One weird bug on the XT75

WARNING: All the Cinterion related content from this blog will be removed to go to the javacint wiki soon. Please get used to going there.

You might have faced this error with your X765 chip. The program crashes with this error :

1
2
3
^EXIT 00010000,02d6414253485f4c434c2c70726f6365647572655265636f72645f702d3e6e756d6265724f66526567697374657265645461736b73203c3d204d41585f4e4f5f524547495354455245445f5441534b53
 
^SHUTDOWN

If you convert the hex array to some text, that will give you :

1
#ABSH_LCL,procedureRecord_p->numberOfRegisteredTasks <= MAX_NO_REGISTERED_TASKS

Which might mean something to someone. But the point is, you won’t find any help. Mostly because it’s an uncommon error.

The error comes from the GPRS connection management. I had it when I was using a wrong APN (with the “AT^SJNET” command) to connect to a host. In my program, connection failed with a classic IOException (“Profile not found”) but 1 or 2 minutes later, the chip was ALWAYS crashed (with the “^EXIT” URC). So, the only solution I found to correct this problem was to automatically detect which APN is required.

This might also improve the ease of deployment of your programs. I like putting as much as possible auto-detection / auto-configuration code as possible. It takes a little time to write it but saves a lot of troubles (last minute configuration, human errors, human explanations, etc.).

The APN auto-detection code is like that :

1
2
3
4
5
6
7
8
9
10
11
12
13
14
15
16
17
18
19
20
21
22
23
24
25
26
27
28
29
30
31
32
33
34
35
36
37
38
39
40
41
42
43
44
public static String AutoDetectApn( ATCommand atc ) {
 
    String[] apnList = {
        "\"gprs\",\"objcobytel.com\",\"\",\"\",\"88.191.11.20\",0", // Bouygues Telecom : "Objet communiquant" / "ObjetCo" / "ObjCo"
        "\"gprs\",\"m2minternet\",\"\",\"\",\"88.191.11.20\",0",
        "\"gprs\",\"internet-entreprise\",\"orange\",\"orange\",\"88.191.11.20\",0",
        "\"gprs\",\"a2bouygtel.com\",\"\",\"\",\"88.191.11.20\",0",
        "\"gprs\",\"b2bouygtel.com\",\"\",\"\",\"88.191.11.20\",0",
        "\"gprs\",\"ebouygtel.com\",\"\",\"\",\"88.191.11.20\",0",
        "\"gprs\",\"movistar.es\",\"movistar\",\"movistar\",\"88.191.11.20\",0",
        "\"gprs\",\"orange\",\"orange\",\"orange\",\"88.191.11.20\",0",
        "\"gprs\",\"orange.fr\",\"orange\",\"orange\",\"88.191.11.20\",0",
        "\"gprs\",\"websfr\",\"\",\"\",\"88.191.11.20\",0"
    };
 
 
   synchronized (atc) {
        System.out.println( "Waiting 30s..." );
        try {
            Thread.sleep( 30000 );
        } catch (InterruptedException ex) {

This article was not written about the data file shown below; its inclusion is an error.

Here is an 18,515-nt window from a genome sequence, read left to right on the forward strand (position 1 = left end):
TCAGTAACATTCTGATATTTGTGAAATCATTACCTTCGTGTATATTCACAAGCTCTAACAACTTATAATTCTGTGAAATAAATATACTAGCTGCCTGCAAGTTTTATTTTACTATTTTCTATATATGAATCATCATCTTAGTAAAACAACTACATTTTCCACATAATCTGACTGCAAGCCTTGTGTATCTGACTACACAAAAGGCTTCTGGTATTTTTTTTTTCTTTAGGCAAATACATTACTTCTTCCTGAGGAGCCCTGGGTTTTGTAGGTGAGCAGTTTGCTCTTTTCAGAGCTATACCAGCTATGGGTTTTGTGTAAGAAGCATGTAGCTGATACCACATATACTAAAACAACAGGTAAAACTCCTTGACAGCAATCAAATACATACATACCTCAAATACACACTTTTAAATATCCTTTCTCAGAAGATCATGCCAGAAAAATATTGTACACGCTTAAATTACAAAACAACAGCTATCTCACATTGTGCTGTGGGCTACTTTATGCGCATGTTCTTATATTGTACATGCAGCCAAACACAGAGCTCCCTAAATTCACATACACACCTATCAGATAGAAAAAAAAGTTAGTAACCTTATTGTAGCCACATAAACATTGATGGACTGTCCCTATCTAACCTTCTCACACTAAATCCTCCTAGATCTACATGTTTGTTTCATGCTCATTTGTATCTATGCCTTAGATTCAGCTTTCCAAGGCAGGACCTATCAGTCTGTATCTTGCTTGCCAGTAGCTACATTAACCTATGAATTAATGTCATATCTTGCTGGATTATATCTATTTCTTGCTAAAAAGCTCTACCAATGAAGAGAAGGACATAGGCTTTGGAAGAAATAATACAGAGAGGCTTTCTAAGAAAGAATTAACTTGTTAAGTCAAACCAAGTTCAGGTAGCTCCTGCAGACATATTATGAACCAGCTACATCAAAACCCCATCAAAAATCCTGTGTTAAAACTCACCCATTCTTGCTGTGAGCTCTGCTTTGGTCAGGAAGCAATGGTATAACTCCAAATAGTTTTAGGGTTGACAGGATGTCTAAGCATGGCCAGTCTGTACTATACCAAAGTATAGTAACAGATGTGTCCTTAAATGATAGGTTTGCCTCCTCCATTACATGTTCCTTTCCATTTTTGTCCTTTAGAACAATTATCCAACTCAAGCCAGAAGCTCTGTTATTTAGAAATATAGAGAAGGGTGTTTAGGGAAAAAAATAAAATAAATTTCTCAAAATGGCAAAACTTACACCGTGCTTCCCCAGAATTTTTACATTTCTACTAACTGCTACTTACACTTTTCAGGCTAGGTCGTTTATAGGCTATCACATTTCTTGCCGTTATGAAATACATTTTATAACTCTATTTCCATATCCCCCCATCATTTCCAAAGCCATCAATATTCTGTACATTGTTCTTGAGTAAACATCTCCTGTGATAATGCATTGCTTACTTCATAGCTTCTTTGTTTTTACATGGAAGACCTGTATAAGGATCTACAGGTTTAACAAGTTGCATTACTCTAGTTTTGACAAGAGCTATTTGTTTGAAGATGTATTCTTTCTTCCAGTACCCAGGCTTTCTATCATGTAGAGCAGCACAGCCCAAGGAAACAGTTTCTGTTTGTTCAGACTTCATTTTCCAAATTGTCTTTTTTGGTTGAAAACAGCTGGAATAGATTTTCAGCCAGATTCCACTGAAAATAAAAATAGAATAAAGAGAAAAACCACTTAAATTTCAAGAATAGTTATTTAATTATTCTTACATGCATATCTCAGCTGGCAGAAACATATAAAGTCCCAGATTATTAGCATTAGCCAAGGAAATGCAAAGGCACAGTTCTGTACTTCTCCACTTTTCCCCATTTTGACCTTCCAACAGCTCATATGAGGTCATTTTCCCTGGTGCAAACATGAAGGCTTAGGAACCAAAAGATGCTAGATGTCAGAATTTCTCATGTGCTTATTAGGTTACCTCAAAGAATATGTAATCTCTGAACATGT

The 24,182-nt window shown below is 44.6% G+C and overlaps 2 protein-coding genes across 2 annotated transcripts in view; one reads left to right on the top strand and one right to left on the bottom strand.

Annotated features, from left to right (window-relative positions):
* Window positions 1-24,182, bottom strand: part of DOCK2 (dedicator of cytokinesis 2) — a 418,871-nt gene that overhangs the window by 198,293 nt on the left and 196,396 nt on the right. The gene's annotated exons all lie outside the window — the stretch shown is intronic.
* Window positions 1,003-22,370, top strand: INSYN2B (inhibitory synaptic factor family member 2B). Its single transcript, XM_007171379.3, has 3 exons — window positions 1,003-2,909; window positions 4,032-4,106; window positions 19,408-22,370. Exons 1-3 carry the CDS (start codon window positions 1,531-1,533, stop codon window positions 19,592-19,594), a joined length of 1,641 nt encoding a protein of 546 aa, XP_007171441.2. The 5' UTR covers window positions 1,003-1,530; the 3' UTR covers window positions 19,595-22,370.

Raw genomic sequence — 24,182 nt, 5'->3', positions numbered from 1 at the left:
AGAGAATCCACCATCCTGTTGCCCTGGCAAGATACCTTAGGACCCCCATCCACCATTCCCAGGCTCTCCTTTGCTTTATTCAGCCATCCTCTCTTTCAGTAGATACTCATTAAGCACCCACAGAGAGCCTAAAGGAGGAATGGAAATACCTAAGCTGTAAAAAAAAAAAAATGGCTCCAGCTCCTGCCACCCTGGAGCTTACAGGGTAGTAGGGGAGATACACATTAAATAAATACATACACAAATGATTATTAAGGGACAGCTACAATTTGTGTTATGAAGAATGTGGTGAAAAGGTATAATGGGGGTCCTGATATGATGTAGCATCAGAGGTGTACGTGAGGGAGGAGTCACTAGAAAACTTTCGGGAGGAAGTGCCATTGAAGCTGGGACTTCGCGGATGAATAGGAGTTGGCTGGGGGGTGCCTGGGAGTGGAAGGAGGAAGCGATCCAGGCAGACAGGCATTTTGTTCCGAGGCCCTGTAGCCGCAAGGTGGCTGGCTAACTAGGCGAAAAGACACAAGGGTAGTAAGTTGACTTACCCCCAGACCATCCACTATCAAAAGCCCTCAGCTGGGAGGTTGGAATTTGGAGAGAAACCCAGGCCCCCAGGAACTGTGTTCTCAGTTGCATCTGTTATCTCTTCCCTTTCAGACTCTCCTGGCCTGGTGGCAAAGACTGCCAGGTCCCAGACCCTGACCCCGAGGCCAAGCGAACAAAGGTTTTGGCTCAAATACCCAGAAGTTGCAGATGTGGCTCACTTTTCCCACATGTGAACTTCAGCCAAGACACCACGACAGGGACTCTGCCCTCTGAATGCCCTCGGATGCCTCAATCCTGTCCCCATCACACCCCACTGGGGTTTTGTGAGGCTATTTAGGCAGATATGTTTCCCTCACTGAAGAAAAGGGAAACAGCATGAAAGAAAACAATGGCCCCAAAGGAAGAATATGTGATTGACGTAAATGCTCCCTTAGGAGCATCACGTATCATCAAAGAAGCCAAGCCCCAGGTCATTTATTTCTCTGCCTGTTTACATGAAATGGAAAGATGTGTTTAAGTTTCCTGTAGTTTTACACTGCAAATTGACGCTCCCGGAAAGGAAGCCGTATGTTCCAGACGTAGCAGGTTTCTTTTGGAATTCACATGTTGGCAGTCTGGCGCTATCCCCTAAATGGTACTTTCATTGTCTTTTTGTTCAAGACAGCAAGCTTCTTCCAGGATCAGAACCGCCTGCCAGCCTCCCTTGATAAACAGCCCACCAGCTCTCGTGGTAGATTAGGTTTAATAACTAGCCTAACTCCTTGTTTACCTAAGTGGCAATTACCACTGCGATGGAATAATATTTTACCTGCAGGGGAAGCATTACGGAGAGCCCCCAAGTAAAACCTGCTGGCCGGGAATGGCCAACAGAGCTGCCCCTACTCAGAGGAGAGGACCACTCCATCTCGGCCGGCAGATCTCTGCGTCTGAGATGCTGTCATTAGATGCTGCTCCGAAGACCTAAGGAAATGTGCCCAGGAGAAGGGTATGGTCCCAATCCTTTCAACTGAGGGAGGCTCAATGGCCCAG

ex.printStackTrace();
        }
 
        for (int i = 0; i < apnList.length; ++i) {
            try {
                String apn = apnList[i];
                System.out.println( "Trying apn " + apn + "..." );
                atc.send( "AT^SJNET=" + apn + "\r" );
 
                SocketConnection conn = (SocketConnection) Connector.open( "socket://88.191.11.20:80" );
                conn.close();
                return apn;
            } catch (Exception ex) {
                System.out.println( "Failed : " + ex.getClass() + " : " + ex.getMessage() );
            }
        }
    }
 
 
    // We couldn't find any APN
    return null;
 
}

And it is only launched when the SIM Card has been changed. To detect that, I have some simple code like this :

1
2
3
4
5
6
7
8
9
10
11
12
13
14
15
16
17
18
19
20
21
22
23
24
{ // APN auto-detection
 
    String imsi;
 
    synchronized (atc) {
         imsi = Common.getIMSI( atc );
    }
 
    if (settings.confLastImsi.compareTo( imsi ) != 0) {
        System.out.println( "Sim card changed ! Auto-detecting APN..." );
 
        synchronized (atc) {
            String apn = Common.AutoDetectApn( atc );
 
            if (apn != null)
                reg.confAPN = apn;
        }
 
        settings.confLastImsi = imsi;
 
        // Whatever happens, we still need to save the current IMSI
        settings.Save();
    }
}

Reference :
The forum that helped me solve this problem
Translating Hex to Text

com0com : Create double paired virtual ports

Just a quick note for an interesting project I recently discovered :

The com0com project enables you to create pairs of virtual ports connected with each other. What is so great with that ?
You still have a lot of tools that use com ports to communicate (industrial hardware, old software, gps chips, etc.). It enables you to emulate this software or to make them communicate with “something else” as you wish.

You can build remotly connected serial port or serial hardware emulators (an emulator for a GPS chip for instance).

And the good news is that it works on Windows 2000, Windows XP, Windows Server 2003, Windows Vista, Windows 7 (and their respective 64 bits editions). I know Windows 7 isn’t in the official list. But I tested it with it and it works fine. On the x64 edition of Vista or Windows 7, you have to to use the Driver Signature Enforcement Overrider to install the unsigned com0com driver.

The com0com project.

Lighttpd + Mono ASP.Net : The right configuration